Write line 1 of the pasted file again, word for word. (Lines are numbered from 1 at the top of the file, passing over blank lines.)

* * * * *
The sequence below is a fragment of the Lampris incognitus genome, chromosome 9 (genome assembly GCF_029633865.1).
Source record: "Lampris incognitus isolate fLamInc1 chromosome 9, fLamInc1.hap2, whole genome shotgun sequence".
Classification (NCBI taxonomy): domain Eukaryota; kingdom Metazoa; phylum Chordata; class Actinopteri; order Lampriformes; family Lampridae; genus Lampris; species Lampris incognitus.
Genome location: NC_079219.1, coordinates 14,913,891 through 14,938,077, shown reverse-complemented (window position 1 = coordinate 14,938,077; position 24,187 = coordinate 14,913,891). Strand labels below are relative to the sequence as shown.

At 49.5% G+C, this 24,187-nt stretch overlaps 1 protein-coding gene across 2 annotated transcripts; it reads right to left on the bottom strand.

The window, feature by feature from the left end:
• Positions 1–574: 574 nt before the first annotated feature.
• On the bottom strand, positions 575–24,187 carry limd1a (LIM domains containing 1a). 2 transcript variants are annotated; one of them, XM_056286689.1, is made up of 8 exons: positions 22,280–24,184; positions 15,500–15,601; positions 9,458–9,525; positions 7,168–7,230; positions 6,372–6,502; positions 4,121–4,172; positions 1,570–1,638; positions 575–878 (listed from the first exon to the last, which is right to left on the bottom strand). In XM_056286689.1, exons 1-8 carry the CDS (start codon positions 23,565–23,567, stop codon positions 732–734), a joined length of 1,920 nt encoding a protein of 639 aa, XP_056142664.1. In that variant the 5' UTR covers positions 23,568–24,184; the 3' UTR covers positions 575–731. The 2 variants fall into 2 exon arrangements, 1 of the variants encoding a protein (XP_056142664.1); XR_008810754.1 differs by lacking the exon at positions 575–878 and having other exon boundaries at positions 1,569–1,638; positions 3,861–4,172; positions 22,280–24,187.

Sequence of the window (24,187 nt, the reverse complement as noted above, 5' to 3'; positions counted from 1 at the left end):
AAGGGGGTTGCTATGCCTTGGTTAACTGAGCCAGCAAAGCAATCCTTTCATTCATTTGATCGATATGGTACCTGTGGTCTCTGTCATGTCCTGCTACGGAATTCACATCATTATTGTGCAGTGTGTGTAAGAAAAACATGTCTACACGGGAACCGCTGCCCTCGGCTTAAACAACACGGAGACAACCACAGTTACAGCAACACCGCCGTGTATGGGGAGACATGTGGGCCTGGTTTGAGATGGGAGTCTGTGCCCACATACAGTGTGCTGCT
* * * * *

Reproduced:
The sequence below is a fragment of the Lampris incognitus genome, chromosome 9 (genome assembly GCF_029633865.1).